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Nephew Nick, pondering the rays and fishies at SeaWorld.

Seeing SeaWorld with moral clarity

The last time I was at SeaWorld in San Diego, epochs ago, an elephantine walrus sprayed a vast and violent spume of water at my mom, soaking her in spit and salt water and leaving me half aghast, half in giggles. It was a splashy public display — a decent crowd circled the creature’s enclosure — and mom was not overjoyed. Harpoons danced in her head.

This was the revenge of the pinniped, a blubbery brown Jabba the Hutt that seemed to be broadcasting to us all, “Stop taunting, gawking and pointing at me and my helplessly oppressed prison mates. Enough! Sploosh.

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If only all the park’s captive marine animals — penguins, dolphins, seals, sea otters, orcas, sharks, florescent fishies — could speak so eloquently, so mean and to the point. Because these swimming, jumping, barking, glowing creatures are not happy campers. They are abductees, held against their natures, highly evolved wildlife reduced to playthings, ogled objects, effectively slaves. They should hold a hunger strike, or incite a riot, or at least sign petitions.  

I’m returning to SeaWorld this month with a hard gulp of guilt. First, there’s the raping of my wallet: the standard entry fee is a leap-off-a-bridge $92. Surely at that price I can ride a killer whale and feed a Great White and take home a baby otter. (But, uh-uh, I can’t.)

But more importantly I am guilty about all those animals, many of which have heartrending backstories. It mostly plays like this: The animals are snatched from their mothers on the open sea and dropped into a tiny, concrete, chemical-laden pool for a torturous eternity of crowd-pleasing antics, frozen fish food, disease and premature death. Did I note that the mothers from which they are snatched are often slaughtered? There’s that.

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Despite meager improvements — SeaWorld, under tremendous public pressure, ceased its orca shows in 2017 — the new documentary “Long Gone Wild” reveals a “wildlife trade that includes capturing orcas from the wild and selling them to the exploding marine theme park industry in China, and points to the hardships orcas experience in captivity, such as collapsed fins, broken teeth, and severe boredom and depression.”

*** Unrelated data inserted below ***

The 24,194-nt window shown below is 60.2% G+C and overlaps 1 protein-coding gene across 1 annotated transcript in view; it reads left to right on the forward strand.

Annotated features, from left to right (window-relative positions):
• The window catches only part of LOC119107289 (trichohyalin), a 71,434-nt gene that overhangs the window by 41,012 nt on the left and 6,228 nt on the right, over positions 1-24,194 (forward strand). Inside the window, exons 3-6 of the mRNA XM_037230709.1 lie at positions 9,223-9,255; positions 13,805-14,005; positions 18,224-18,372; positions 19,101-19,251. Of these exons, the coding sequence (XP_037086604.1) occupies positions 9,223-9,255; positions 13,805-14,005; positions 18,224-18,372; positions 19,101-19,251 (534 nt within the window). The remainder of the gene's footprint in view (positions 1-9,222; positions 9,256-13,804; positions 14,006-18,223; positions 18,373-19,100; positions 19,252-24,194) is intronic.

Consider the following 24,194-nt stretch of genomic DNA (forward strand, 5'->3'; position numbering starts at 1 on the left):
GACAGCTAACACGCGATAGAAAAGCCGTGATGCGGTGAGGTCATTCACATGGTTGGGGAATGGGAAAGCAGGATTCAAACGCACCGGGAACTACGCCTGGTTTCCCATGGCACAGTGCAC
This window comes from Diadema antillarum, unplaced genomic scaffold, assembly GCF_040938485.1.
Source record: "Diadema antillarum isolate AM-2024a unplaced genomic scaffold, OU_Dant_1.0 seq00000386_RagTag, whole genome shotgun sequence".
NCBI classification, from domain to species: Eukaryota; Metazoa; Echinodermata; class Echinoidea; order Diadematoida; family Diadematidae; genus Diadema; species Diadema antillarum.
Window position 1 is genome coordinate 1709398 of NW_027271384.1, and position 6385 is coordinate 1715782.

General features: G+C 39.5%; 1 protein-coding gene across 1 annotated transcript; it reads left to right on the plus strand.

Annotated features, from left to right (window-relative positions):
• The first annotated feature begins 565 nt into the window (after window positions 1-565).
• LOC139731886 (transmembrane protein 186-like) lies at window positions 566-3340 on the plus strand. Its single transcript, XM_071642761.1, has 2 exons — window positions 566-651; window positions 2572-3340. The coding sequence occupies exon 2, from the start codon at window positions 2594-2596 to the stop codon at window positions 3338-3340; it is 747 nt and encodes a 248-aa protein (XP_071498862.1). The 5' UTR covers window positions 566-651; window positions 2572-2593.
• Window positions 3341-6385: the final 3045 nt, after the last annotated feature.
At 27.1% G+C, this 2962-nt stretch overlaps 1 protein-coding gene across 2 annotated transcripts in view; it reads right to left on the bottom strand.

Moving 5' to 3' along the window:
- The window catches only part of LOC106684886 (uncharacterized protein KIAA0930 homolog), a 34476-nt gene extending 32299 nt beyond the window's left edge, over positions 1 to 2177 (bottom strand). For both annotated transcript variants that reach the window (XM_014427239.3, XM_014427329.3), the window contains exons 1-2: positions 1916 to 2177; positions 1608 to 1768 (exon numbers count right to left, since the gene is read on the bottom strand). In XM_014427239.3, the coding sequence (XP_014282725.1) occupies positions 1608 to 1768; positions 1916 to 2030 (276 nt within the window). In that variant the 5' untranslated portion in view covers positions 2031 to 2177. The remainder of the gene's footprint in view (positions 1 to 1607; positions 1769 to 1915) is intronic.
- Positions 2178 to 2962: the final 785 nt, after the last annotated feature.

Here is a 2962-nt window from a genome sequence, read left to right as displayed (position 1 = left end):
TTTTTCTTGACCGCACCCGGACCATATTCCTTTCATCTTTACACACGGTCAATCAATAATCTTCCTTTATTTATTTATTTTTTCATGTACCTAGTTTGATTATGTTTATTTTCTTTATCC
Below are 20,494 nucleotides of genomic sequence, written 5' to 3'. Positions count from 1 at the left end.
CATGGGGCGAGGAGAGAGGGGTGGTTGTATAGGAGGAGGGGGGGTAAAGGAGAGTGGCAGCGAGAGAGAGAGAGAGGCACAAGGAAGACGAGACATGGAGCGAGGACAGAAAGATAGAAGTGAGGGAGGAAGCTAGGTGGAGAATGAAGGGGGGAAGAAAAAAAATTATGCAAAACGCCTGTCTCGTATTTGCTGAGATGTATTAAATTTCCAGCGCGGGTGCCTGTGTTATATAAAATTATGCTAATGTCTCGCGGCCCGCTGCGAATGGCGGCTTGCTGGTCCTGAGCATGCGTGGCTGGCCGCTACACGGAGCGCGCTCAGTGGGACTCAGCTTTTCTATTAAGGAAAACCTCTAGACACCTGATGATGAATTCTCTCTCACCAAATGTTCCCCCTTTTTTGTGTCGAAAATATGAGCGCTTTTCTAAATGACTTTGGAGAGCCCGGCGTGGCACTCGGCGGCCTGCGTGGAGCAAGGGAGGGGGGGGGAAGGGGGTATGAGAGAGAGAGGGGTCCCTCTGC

I have little doubt the remaining killer whales at SeaWorld are borderline suicidal. 

And why did SeaWorld San Diego halt its theatrical killer whale shows? It’s thanks in large part to powerful agitprop, particularly the 2013 documentary “Blackfish,” which follows a performing killer whale’s cruel treatment in captivity and its resulting swath of destruction, killing several people while in captivity.

(As for swimming with dolphins, that exotic brand of blissful exploitation: also reprehensible. See HERE and HERE.)

So off to SeaWorld I go (it’s a family thing). I can bring money, I can bring empathy and sympathy and an overall spirit of goodwill. I can look a dolphin in the eye and whisper, “Dude, hang in there. You can do this.” I can tell a walrus to chill and enjoy his prison comrades, before he loogies in my face and tells me to go to hell.

I can’t free Willy, but I can instill in him and his sea-park pals dignity and self-worth. It won’t be easy — those flapping, clapping sea lions look thrilled to be there, despite yelping like they’re being run over by a Range Rover. Yet with rectitude, altruism and a soupçon of soul, the animals might know we’re out there, and that we give a damn.

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  • For more on the ethical iffiness and ickiness of SeaWorld, go HERE and HERE.